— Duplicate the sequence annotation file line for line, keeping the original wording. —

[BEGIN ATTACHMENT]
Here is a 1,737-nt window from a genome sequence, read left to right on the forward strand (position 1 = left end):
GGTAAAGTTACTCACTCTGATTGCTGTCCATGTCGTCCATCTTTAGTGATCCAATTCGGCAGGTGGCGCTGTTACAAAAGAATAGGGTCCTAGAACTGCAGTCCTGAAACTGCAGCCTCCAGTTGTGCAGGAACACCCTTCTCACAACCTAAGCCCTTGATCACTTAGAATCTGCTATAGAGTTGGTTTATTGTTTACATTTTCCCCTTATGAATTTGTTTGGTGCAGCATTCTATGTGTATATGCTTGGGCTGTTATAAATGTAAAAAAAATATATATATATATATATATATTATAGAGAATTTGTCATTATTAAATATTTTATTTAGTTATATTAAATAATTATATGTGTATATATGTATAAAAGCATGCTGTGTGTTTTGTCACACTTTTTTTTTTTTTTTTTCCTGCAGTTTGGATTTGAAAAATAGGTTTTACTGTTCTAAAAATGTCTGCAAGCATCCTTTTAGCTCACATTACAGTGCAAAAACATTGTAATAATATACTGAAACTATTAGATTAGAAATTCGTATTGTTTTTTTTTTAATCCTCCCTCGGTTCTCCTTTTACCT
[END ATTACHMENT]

Here is a 1,737-nt window from a genome sequence, read left to right on the forward strand (position 1 = left end):
GGTAAAGTTACTCACTCTGATTGCTGTCCATGTCGTCCATCTTTAGTGATCCAATTCGGCAGGTGGCGCTGTTACAAAAGAATAGGGTCCTAGAACTGCAGTCCTGAAACTGCAGCCTCCAGTTGTGCAGGAACACCCTTCTCACAACCTAAGCCCTTGATCACTTAGAATCTGCTATAGAGTTGGTTTATTGTTTACATTTTCCCCTTATGAATTTGTTTGGTGCAGCATTCTATGTGTATATGCTTGGGCTGTTATAAATGTAAAAAAAATATATATATATATATATATATTATAGAGAATTTGTCATTATTAAATATTTTATTTAGTTATATTAAATAATTATATGTGTATATATGTATAAAAGCATGCTGTGTGTTTTGTCACACTTTTTTTTTTTTTTTTTCCTGCAGTTTGGATTTGAAAAATAGGTTTTACTGTTCTAAAAATGTCTGCAAGCATCCTTTTAGCTCACATTACAGTGCAAAAACATTGTAATAATATACTGAAACTATTAGATTAGAAATTCGTATTGTTTTTTTTTTAATCCTCCCTCGGTTCTCCTTTTACCT